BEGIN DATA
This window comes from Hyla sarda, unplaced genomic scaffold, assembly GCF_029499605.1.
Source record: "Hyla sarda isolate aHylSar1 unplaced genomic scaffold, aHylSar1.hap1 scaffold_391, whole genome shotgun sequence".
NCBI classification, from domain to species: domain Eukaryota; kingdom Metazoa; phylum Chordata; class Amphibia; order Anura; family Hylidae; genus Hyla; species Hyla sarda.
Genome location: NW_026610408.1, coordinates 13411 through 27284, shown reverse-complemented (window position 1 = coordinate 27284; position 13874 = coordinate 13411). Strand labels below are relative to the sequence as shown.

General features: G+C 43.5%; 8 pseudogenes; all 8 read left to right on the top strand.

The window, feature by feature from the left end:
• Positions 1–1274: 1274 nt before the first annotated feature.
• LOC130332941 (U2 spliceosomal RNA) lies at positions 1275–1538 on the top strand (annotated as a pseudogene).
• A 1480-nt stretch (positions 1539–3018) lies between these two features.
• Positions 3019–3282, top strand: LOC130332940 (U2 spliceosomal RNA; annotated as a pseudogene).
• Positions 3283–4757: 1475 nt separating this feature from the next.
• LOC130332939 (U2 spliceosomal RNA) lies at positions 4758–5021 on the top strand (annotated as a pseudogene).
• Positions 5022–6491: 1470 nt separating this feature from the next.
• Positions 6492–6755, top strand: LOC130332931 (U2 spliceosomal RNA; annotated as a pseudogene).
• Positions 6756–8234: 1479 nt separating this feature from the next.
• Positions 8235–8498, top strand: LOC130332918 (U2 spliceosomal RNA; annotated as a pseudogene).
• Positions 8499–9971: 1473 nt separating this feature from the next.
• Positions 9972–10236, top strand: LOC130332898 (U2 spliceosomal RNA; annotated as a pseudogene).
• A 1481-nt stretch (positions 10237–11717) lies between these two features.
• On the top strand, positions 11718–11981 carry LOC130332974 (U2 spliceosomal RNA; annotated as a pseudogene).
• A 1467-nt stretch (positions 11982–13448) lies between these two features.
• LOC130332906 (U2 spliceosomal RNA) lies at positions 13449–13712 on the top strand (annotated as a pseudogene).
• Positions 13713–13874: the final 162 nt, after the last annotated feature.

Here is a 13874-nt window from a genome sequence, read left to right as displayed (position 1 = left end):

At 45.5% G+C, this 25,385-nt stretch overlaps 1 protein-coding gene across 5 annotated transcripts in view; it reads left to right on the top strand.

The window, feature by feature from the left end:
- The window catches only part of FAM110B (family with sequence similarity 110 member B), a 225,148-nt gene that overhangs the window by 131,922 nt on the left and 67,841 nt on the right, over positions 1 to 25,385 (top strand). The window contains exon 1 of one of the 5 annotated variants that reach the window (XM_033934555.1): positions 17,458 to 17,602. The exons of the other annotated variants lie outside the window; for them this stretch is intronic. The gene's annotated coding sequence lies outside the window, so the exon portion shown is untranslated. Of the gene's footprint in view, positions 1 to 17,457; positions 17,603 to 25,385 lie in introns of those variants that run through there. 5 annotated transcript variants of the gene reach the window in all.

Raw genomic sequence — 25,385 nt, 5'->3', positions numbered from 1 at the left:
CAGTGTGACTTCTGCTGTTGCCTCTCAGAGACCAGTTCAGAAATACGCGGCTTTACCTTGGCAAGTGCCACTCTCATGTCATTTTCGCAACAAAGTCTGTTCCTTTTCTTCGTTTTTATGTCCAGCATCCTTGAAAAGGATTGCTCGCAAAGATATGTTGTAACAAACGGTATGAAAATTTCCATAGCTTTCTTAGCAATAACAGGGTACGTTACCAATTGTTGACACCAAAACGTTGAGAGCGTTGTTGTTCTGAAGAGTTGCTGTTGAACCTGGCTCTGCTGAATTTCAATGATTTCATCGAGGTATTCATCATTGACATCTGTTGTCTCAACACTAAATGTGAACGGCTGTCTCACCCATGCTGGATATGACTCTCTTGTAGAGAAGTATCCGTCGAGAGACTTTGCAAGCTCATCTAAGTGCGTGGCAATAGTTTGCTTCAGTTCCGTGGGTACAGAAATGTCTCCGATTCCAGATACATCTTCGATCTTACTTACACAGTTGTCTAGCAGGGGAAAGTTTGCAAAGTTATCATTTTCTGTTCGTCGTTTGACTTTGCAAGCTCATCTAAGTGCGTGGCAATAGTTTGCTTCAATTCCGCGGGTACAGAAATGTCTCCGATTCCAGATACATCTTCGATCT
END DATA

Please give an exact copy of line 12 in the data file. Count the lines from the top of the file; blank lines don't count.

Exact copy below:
• LOC130332939 (U2 spliceosomal RNA) lies at positions 4758–5021 on the top strand (annotated as a pseudogene).